My Arizona Birding 2

Arizona 2

Sandhill Cranes, Willcox Arizona

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The Willcox Golf course is a prime birding area and very close to the town. On this score, an overzealous ebird volunteer corrected me on the distance I’d travelled. I’m getting used to ebird challenges so I rarely now record a species unless I’m damned certain I’m correct and have good pictures to prove it. Being corrected on distance is a new one for me but I guess it matters to some researcher somewhere. Part of the problem in this case was that I had to drive miles to find the stupid place, which is called the Cochise Lake and Twin Lakes Golf Course not, as I thought, the Willcox Golf Course. But I digress.

Waterfowl and shorebirds frequent the sloughs near the course. A sandy road makes a circuit of the sloughs, which, I think, are called playas in these parts. Most stops along the route are productive. A dozen or so Long-billed Curlews feed in the shallows and, near them, two American Avocets. The Avocets are rare here at this time of year and I’m delighted to see them. In the middle distance, huge flocks of Sandhill Cranes arrive and depart in noisy confusion as the sun begins to set. A cold wind that could ‘trim a hedge’ makes standing around watching more a bit of a trial. A Vermilion Flycatcher drops by and poses for pictures. These little birds, black masked and tropical red, always delight me. I also spot a Say’s Phoebe and then a two Black Phoebes and, with that, I call it a day. That night I eat at the local Barbecue, which is okay but. Like many things in the town, the atmosphere is not overwhelmingly welcoming. With that, I’ve done the Willcox nightlife so far as I can tell. In any case, my eyes are strained and I’m bone tired. Enough, Michael, tomorrow you start early. I go back to the motel, get ready for bed and fall asleep before I get through two pages of my book.

Long-billed Curlews, American Avocets and Coots, Willcox, Arizona

My first official field trip of the Festival is to the Cochise stronghold, which means I’m see more than just birds here. I love history, having written over a dozen history textbooks in my time. I also love the history of the old west. Cochise led the Chiricahua Apache against American soldiers and settlers in the in the 19th century. The war started over a cow and ended up costing four thousand lives. I know it would have been death for our little party to be in the pretty park on the stream back then. Today, the Chiricahua have a few ceremonial acres donated to them by a white benefactor. It almost makes one weep to think of the injustice of it all.

Cochise Stronghold Rock Formations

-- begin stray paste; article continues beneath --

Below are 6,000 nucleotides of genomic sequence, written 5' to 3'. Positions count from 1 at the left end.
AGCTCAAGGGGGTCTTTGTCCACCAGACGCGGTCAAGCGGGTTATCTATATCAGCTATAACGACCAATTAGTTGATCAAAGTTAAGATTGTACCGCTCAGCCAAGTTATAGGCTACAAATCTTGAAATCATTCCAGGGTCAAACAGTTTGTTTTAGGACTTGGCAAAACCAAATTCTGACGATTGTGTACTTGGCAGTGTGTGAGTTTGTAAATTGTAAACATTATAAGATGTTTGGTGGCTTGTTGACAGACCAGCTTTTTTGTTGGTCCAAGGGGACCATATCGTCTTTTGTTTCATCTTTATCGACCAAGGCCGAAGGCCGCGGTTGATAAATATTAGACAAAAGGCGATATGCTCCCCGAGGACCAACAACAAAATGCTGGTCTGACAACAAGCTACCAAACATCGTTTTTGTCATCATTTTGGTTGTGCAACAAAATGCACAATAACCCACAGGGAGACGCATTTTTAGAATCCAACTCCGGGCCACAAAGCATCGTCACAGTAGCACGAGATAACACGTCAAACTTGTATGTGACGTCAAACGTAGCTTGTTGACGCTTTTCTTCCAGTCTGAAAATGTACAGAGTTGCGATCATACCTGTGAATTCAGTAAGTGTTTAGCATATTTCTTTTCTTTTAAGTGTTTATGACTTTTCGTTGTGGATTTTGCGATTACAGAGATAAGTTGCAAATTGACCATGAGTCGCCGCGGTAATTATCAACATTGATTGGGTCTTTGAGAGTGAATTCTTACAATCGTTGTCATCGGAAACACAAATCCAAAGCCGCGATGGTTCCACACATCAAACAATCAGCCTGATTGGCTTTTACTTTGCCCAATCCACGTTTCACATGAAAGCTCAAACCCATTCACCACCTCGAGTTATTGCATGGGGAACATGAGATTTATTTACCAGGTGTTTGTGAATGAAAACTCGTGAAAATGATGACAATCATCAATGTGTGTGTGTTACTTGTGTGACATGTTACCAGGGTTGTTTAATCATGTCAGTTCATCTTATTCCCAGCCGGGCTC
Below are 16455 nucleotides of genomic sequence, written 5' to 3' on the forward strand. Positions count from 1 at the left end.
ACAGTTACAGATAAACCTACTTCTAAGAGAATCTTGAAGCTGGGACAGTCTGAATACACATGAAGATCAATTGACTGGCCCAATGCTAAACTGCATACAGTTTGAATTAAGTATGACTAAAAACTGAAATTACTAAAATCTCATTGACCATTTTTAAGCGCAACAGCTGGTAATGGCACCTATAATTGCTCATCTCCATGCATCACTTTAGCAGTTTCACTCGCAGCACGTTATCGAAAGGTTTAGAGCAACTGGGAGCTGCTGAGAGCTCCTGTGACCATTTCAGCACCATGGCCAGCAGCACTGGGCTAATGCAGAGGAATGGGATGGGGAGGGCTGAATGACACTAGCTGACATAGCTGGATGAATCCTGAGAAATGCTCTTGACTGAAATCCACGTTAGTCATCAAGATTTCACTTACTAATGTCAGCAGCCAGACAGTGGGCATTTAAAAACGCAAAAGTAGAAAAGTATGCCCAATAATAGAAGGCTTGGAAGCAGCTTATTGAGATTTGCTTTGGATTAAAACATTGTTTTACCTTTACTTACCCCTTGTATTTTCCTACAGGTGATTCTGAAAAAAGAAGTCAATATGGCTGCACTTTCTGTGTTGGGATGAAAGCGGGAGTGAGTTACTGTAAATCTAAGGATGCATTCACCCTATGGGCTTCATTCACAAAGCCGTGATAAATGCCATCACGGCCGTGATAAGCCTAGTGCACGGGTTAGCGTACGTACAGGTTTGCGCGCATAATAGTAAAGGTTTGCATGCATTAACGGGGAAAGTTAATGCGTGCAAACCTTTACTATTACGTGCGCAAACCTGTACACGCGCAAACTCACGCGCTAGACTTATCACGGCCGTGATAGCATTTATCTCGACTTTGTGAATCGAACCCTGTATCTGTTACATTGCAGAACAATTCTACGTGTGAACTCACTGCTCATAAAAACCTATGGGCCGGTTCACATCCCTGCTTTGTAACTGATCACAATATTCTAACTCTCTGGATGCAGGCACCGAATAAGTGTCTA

This is the beginning of a long weekend, which means campers and RVs are in the park early to secure a spot for the weekend. The desire to be closet to the washroom results in some amusing attempts to back ten-foot wide vehicles into nine-foot wide spaces. I’m estimating, of course. I don’t need to measure vehicle or space. What I can say is that aluminum being scraped by tree branches makes for some God-awful screeches. This happens to different RVs in different spots at least a half dozen times. It makes birding less serene, that’s for sure.

Some times a group leader doesn’t have the bird luck, not when you’re part of the group anyway. This has now happened to me. I’ve drawn the unlucky leader. The birds just aren’t there for us, with the result that members of the party drift off on their own, or tag along with a new group which seems to have drawn with a lucky leader. I did both. I got a sweetly singing Canyon Wren out of the latter bit of disloyalty. I picked up a few other birds, including a Townsend’s Solitaire, but it was the fact of being in the Stronghold with its echoes of the last days of an independent Chiricahua nation, that resonated the most with me. I’m almost sad to leave but the din caused by arriving RVs backing into too-small sites helps us on our way.

We make a stop to check out a flock of birds that turn out to be lark Buntings. Then we move on to a dairy farm and veal ranch that has a permanent pond. Nothing much to note here — Northern Shovelers, Widgeon and Mallards predominate. I’ve seen all these guys many times before. And then we’re back at the community center and pile off the school bus that has transported us around. I don’t have a trip planned for the morrow so I’m free to explore on my own. Conversations on the bus have given me some options. Next morning, I’ll head south. I’ve heard there’s a Sinaloa Wren down there and I’d like to have that bird!

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